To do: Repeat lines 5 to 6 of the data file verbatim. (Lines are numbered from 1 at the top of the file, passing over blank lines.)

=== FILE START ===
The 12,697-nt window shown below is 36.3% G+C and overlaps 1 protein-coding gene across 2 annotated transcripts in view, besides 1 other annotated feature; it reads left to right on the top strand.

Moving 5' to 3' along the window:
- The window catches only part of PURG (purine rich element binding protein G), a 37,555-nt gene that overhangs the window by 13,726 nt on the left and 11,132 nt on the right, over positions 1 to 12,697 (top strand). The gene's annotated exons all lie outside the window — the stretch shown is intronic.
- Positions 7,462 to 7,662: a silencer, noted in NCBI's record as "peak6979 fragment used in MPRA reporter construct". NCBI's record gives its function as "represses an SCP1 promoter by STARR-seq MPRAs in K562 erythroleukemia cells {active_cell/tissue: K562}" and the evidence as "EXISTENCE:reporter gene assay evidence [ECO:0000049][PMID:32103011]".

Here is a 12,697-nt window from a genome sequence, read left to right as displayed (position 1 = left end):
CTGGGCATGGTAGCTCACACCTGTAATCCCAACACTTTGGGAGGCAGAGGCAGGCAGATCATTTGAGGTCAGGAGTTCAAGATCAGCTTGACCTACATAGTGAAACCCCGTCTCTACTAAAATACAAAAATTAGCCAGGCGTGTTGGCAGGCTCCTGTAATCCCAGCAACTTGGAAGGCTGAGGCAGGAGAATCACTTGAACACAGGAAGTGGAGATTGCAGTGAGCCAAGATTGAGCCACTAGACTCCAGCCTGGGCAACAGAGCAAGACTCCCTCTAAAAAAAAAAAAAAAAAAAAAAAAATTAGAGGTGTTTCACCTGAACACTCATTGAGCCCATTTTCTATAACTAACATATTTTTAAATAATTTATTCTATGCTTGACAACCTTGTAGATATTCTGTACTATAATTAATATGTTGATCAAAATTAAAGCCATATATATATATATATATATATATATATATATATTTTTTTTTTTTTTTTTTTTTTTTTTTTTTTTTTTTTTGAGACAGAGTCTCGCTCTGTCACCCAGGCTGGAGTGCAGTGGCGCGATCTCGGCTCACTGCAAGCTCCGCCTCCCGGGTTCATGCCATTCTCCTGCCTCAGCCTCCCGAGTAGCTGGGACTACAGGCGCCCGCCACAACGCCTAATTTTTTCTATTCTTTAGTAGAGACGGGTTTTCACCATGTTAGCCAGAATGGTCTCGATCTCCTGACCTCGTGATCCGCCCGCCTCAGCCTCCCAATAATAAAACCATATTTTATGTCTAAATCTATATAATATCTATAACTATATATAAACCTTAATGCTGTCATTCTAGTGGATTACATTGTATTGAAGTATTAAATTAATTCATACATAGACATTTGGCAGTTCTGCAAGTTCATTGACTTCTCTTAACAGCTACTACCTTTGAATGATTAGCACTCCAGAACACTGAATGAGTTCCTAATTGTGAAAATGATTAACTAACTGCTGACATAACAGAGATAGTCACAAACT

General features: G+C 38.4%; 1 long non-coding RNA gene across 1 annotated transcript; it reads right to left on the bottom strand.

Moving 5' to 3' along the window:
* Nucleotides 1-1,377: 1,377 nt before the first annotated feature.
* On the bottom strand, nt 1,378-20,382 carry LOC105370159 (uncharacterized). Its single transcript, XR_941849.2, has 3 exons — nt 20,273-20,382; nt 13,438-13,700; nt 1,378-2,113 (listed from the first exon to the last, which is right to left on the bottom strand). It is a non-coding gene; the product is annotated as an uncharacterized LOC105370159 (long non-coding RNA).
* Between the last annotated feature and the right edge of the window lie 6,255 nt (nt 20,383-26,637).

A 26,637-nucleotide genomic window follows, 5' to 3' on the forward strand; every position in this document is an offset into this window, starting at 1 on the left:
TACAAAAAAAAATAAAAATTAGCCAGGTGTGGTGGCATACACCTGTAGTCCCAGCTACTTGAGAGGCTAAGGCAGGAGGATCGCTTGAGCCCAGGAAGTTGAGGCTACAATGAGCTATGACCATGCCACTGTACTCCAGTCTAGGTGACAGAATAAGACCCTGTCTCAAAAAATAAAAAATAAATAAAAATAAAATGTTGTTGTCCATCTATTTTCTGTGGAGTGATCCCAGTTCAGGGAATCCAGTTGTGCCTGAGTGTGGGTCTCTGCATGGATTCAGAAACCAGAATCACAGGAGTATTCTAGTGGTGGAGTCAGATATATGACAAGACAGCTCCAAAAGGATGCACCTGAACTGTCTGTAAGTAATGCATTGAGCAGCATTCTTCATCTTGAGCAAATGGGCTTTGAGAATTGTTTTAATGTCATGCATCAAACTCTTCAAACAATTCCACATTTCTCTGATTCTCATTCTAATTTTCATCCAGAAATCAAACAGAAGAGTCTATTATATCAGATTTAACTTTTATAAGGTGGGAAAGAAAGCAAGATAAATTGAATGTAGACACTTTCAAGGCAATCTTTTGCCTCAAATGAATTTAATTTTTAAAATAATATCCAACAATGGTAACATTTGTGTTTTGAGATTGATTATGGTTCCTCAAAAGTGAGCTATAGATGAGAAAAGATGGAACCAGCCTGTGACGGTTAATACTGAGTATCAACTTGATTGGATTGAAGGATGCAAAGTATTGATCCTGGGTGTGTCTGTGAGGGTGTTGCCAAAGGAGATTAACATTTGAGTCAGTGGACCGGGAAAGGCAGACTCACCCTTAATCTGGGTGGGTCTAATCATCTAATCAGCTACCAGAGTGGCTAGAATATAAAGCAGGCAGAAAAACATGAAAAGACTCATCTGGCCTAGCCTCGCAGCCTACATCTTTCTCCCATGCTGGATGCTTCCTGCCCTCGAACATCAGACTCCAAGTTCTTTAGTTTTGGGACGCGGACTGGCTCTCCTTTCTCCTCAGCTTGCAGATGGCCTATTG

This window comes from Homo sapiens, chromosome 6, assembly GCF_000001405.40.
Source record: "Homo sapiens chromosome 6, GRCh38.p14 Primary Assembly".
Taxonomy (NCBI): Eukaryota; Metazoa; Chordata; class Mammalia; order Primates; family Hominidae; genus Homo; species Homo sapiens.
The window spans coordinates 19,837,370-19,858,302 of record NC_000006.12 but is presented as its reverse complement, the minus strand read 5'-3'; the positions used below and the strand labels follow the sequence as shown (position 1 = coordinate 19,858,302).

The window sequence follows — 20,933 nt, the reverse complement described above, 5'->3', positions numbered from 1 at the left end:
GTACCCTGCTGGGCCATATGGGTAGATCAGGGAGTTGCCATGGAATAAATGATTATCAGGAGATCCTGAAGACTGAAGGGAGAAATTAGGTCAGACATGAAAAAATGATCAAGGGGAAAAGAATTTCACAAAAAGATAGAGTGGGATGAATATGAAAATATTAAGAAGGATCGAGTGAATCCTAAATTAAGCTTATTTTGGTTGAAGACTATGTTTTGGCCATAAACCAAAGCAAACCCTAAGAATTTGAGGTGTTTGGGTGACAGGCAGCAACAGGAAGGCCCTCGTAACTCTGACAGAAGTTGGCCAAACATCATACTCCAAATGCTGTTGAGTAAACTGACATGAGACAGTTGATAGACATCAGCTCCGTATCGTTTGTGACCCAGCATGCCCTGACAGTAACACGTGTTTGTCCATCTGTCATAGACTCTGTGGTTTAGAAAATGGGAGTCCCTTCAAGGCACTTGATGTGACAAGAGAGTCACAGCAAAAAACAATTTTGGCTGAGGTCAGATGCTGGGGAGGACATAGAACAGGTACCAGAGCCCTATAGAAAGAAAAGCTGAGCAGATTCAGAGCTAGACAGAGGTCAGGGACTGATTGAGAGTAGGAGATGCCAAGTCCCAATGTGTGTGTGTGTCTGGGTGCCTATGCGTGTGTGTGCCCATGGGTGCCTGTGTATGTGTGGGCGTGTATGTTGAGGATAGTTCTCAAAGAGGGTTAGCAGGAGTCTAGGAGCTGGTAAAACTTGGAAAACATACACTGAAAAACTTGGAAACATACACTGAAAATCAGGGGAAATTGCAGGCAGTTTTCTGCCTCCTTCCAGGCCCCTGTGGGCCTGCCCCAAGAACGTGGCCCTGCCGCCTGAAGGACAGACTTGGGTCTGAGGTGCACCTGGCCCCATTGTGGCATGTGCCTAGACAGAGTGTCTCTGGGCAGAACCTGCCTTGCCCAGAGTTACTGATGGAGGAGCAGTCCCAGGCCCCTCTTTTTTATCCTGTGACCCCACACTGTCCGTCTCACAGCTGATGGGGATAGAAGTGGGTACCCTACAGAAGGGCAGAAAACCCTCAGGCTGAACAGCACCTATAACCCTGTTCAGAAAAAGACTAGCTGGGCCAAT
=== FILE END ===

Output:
Here is a 12,697-nt window from a genome sequence, read left to right as displayed (position 1 = left end):
CTGGGCATGGTAGCTCACACCTGTAATCCCAACACTTTGGGAGGCAGAGGCAGGCAGATCATTTGAGGTCAGGAGTTCAAGATCAGCTTGACCTACATAGTGAAACCCCGTCTCTACTAAAATACAAAAATTAGCCAGGCGTGTTGGCAGGCTCCTGTAATCCCAGCAACTTGGAAGGCTGAGGCAGGAGAATCACTTGAACACAGGAAGTGGAGATTGCAGTGAGCCAAGATTGAGCCACTAGACTCCAGCCTGGGCAACAGAGCAAGACTCCCTCTAAAAAAAAAAAAAAAAAAAAAAAAATTAGAGGTGTTTCACCTGAACACTCATTGAGCCCATTTTCTATAACTAACATATTTTTAAATAATTTATTCTATGCTTGACAACCTTGTAGATATTCTGTACTATAATTAATATGTTGATCAAAATTAAAGCCATATATATATATATATATATATATATATATATATTTTTTTTTTTTTTTTTTTTTTTTTTTTTTTTTTTTTTGAGACAGAGTCTCGCTCTGTCACCCAGGCTGGAGTGCAGTGGCGCGATCTCGGCTCACTGCAAGCTCCGCCTCCCGGGTTCATGCCATTCTCCTGCCTCAGCCTCCCGAGTAGCTGGGACTACAGGCGCCCGCCACAACGCCTAATTTTTTCTATTCTTTAGTAGAGACGGGTTTTCACCATGTTAGCCAGAATGGTCTCGATCTCCTGACCTCGTGATCCGCCCGCCTCAGCCTCCCAATAATAAAACCATATTTTATGTCTAAATCTATATAATATCTATAACTATATATAAACCTTAATGCTGTCATTCTAGTGGATTACATTGTATTGAAGTATTAAATTAATTCATACATAGACATTTGGCAGTTCTGCAAGTTCATTGACTTCTCTTAACAGCTACTACCTTTGAATGATTAGCACTCCAGAACACTGAATGAGTTCCTAATTGTGAAAATGATTAACTAACTGCTGACATAACAGAGATAGTCACAAACT